If Abel employs a four-line system, there are plenty of possibilities to choose from. Don McKenney was picked up on waivers from Toronto. The former Boston captain is 31 and while he may have lost a step, Abel believes that he has lots of gas left in the tank. He can play centre or left wing. Veteran Ron Murphy who counted 20 goals in only 58 games last year should certainly find a spot.
Sid Abel is no Punch Imlach. At least that’s what Bathgate has said after a less than gruelling training camp. Bathgate roundly criticized Imlach’s Spartan training methods, citing the more laid-back style employed by Abel.
Abel likes to keep his players happy, and doesn’t believe in overworking them. He’s very good at matching lines, and like Imlach, believes he can get the most of out veterans who may be nearing the end of the line.
Abel surprised many with his wheeling and dealing over the summer. Some Detroit writers contend that he may have shot himself in the foot by creating a hole on defense in the Pronovost swap. If that and the other moves he has made turn out, he may be hailed as a genius. And if they don’t, the Wings may not even make the playoffs. Look for the Red Wings to be in a dogfight with Toronto for third place.
Two Western Cities Meet NHL Standard
The NHL Board of Governors said yesterday that two more cities have been deemed acceptable to receive expansion franchises for the NHL’s new western division. Vancouver and San Francisco join Los Angeles and St. Louis as teams most likely to receive teams when the league formally announces the expansion franchises, slated to begin play in the 1967-68 season.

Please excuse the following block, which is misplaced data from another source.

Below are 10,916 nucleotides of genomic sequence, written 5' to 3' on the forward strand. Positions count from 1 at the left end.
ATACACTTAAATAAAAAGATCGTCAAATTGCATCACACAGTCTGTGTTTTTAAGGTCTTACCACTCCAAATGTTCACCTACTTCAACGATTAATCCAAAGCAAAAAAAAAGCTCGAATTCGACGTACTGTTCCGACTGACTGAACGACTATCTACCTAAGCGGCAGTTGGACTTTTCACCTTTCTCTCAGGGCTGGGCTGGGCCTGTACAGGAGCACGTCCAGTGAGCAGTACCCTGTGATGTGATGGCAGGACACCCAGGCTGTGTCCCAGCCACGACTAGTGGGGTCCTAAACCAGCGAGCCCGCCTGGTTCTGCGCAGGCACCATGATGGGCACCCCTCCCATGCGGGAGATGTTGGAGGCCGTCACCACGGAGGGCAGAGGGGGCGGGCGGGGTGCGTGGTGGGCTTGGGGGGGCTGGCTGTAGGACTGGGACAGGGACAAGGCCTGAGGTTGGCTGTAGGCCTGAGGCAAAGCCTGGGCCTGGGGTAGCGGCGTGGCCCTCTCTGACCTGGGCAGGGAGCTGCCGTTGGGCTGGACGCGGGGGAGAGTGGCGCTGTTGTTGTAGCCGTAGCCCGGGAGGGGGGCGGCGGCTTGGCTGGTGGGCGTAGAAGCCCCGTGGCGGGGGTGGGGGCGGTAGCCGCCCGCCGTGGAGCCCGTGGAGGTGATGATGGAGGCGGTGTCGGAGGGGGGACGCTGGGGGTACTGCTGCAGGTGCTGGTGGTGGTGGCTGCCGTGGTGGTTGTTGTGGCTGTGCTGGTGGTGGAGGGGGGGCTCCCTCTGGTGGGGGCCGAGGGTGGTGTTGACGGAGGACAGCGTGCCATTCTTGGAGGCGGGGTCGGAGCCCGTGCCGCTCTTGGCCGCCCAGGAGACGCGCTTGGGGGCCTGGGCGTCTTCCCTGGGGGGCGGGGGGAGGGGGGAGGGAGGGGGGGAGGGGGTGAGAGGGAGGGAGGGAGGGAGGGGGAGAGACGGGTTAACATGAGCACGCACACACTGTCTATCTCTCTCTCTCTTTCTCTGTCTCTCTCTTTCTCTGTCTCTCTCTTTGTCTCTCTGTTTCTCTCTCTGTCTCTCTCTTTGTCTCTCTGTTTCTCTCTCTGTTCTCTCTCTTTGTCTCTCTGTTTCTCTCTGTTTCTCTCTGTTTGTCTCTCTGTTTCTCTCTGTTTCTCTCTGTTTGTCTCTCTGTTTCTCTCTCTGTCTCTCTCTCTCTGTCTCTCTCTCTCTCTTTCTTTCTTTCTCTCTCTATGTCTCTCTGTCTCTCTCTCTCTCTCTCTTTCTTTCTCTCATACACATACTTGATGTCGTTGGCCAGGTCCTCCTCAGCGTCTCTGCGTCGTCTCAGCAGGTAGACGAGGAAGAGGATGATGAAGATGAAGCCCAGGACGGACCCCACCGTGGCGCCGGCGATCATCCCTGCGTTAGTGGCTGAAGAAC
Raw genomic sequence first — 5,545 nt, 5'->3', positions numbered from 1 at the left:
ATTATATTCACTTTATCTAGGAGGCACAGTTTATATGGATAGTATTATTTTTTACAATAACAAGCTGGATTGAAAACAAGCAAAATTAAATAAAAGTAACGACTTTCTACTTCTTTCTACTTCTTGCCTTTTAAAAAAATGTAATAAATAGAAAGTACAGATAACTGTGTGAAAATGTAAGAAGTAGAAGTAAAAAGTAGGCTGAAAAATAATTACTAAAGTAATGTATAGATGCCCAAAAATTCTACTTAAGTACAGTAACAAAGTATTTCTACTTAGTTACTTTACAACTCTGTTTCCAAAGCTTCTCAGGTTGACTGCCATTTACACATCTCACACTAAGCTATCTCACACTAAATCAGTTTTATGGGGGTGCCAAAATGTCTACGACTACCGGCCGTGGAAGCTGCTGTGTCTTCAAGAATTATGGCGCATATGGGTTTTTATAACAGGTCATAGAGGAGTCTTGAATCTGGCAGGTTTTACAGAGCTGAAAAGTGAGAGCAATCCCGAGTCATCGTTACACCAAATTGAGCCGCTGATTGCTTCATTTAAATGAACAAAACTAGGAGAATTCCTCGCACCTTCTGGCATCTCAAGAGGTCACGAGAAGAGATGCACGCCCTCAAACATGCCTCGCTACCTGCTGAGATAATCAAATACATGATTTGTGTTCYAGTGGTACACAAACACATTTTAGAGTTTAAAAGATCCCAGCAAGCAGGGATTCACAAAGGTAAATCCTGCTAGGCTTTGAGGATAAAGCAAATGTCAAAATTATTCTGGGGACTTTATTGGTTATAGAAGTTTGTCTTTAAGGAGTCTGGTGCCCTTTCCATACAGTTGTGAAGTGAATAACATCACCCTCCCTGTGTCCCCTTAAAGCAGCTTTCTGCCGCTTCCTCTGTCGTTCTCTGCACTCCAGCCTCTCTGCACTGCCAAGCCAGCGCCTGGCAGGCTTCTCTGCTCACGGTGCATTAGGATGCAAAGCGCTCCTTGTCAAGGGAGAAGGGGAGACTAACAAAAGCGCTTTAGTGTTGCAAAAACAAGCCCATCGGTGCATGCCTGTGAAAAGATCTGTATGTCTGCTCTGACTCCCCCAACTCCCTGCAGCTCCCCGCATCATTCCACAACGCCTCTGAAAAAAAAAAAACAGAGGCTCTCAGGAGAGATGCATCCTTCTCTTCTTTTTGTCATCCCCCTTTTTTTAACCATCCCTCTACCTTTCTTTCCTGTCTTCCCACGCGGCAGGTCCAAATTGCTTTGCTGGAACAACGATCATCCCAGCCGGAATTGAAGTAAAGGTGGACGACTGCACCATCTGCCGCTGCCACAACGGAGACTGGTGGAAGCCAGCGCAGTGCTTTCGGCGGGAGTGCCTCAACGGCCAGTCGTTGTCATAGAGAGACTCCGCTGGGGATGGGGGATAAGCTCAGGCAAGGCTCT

It should be noted that no franchises have been officially awarded. Multiple applications have been received from several cities and the governors still have to vet the most qualified applicants. NHL president Clarence Campbell suggested that cities with several applicants should pool their resources to come up with the strongest possible franchise holders:
“A combined application would be promptly accepted.”
Campbell went on to say that San Francisco’s approval was based on the team playing in either the new arena being completed in Oakland or a renovated Cow Palace in San Francisco.
He also said that the Vancouver approval does depend on the completion of an NHL-quality arena on the Pacific National Exhibition grounds.
Four cities remain in serious contention for the other two franchises. They are Baltimore, Minneapolis-St. Paul, Philadelphia and Pittsburgh. According to Jim Vipond of the Globe and Mail, Baltimore and Pittsburgh seem to have the inside track now.
Jim Norris, co-owner of the Chicago Black Hawks, owns the arena in St. Louis. He has asked the other NHL governors to make it a provision in granting of the St. Louis franchise that the person who is awarded the team must purchase his arena.
Meanwhile, Al Leader, president of the Western Hockey League, is urging the NHL to include Portland, San Diego and Seattle in its expansion plans. He spoke to the NHL governors yesterday in an effort to convince them to locate five of the six expansion teams on the west coast.
- Carl Brewer, who announced he would play in the All-Star game, now has decided not to suit up for the contest.
- Stan Mikita will not play in the All-Star game because he has not signed his contract for this season.
- Bobby Hull has signed his 1965-66 contract for a sum reported to be in excess of $40,000.
- Tim Horton is the first of the group of unsigned Toronto players to break ranks and ink his contract for the upcoming season. Bob Pulford, Dave Keon and Bob Baun are still unsigned.
- Canada’s National Hockey Team defeated Minnesota Rangers of the CPHL 2-1 last night in an exhibition game in Winnipeg.